One woman died after she was trapped in an underground shelter, Oklahoma City police said.
"She was in the shelter in the yard," said Sgt. Gary Knight. "She went in there to seek refuge and it was like a river running down on that storm shelter. It began to fill up with water and she appears to have drowned."
Among those injured, five people were seriously hurt in Oklahoma City and were taken to local hospitals, according to the Emergency Medical Services Authority.
The twisters severely damaged an Oklahoma City hotel and an RV park in the area. The most significant damage in the city was reported near Interstate 35, officials said. About 8,000 homes were left without power.
The city also issued its first-ever flash-flood emergency following a record 7.1 inches of rain, the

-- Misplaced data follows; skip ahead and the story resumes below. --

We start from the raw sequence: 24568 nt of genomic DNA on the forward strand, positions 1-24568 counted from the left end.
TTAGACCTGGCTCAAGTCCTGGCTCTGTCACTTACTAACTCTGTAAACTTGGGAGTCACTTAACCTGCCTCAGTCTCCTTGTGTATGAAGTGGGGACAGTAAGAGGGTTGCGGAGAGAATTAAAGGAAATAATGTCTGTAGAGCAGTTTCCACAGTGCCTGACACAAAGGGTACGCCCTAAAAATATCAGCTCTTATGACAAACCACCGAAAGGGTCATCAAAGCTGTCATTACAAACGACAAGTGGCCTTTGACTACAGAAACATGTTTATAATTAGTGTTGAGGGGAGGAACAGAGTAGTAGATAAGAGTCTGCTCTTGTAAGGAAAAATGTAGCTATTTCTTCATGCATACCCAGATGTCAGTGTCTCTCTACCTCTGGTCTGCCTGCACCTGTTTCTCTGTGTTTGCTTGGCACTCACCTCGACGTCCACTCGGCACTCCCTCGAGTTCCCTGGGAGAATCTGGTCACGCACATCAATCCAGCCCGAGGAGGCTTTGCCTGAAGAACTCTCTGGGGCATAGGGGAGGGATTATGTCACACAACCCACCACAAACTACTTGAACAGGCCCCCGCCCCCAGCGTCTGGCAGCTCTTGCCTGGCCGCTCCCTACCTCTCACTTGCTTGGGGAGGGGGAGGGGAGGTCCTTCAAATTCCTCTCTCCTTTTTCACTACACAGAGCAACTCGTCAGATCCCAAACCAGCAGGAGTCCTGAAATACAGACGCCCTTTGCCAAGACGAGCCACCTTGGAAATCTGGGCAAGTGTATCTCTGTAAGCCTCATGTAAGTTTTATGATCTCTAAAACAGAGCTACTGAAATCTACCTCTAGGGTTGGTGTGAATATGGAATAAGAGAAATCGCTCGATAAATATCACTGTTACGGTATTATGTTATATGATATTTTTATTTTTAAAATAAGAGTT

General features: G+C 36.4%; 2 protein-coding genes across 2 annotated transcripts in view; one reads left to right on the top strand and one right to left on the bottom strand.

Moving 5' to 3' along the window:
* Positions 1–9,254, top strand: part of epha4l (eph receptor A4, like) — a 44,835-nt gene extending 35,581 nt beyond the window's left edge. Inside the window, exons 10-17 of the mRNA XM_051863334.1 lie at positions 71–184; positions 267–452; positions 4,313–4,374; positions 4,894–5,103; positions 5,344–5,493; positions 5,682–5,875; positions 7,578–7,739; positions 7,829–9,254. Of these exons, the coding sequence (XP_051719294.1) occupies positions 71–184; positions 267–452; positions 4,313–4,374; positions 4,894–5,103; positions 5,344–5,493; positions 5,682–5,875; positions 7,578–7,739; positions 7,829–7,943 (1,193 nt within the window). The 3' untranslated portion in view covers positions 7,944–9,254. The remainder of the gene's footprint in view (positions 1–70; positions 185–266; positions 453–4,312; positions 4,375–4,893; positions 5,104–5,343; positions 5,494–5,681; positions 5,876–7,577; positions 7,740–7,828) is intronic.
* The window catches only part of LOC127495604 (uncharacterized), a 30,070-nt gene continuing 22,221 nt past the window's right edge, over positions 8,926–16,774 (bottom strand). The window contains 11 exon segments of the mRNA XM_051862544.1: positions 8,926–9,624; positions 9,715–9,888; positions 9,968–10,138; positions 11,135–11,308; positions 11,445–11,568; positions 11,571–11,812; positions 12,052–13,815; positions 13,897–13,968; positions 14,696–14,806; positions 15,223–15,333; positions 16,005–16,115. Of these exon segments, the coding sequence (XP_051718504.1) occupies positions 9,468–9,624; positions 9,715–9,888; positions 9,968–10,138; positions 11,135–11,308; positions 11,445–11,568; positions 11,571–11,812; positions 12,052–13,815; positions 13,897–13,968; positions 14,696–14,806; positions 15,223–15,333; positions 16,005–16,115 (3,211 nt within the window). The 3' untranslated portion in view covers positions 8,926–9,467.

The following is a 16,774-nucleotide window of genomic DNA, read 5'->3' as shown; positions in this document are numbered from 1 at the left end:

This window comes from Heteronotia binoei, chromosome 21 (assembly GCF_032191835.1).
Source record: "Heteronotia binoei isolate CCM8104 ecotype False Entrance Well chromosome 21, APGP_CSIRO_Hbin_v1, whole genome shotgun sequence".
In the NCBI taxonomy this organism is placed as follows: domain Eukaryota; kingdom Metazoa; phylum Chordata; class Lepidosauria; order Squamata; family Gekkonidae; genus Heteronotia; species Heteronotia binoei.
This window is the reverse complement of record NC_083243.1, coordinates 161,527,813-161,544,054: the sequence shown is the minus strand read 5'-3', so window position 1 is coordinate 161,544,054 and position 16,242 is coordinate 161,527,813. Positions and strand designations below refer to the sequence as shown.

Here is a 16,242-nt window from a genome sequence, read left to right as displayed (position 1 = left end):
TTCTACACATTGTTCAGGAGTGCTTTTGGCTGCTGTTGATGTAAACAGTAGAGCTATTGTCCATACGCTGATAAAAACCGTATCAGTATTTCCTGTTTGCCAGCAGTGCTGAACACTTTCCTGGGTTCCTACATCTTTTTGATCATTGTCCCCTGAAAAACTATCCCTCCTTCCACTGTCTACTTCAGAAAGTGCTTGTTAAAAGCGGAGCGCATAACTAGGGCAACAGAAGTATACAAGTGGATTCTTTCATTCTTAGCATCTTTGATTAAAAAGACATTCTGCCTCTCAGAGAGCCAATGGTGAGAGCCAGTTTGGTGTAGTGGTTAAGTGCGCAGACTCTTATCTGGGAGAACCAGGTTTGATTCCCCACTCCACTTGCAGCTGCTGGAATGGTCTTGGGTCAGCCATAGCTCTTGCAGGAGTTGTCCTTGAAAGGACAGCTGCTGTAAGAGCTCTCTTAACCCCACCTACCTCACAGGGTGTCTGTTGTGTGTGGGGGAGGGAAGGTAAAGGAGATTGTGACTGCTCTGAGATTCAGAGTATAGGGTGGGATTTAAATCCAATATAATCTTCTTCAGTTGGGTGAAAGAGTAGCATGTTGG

Heavy rains and flooding also damaged a terminal at Will Rogers World Airport, but the flooding is not expected to have a major effect on operations.
Forrest Mitchell, observations program leader for the National Weather Service's office in Norman, Okla., said much of western Oklahoma was at risk for more severe weather Thursday including thunderstorms.
"We could have hail as big as golf balls and could have winds up to 70 mph and possibly a few tornadoes," he said. "Along with that will be a rise of additional flash flooding."
The southern half of Kansas and eastern Colorado are also at risk, Mitchell said.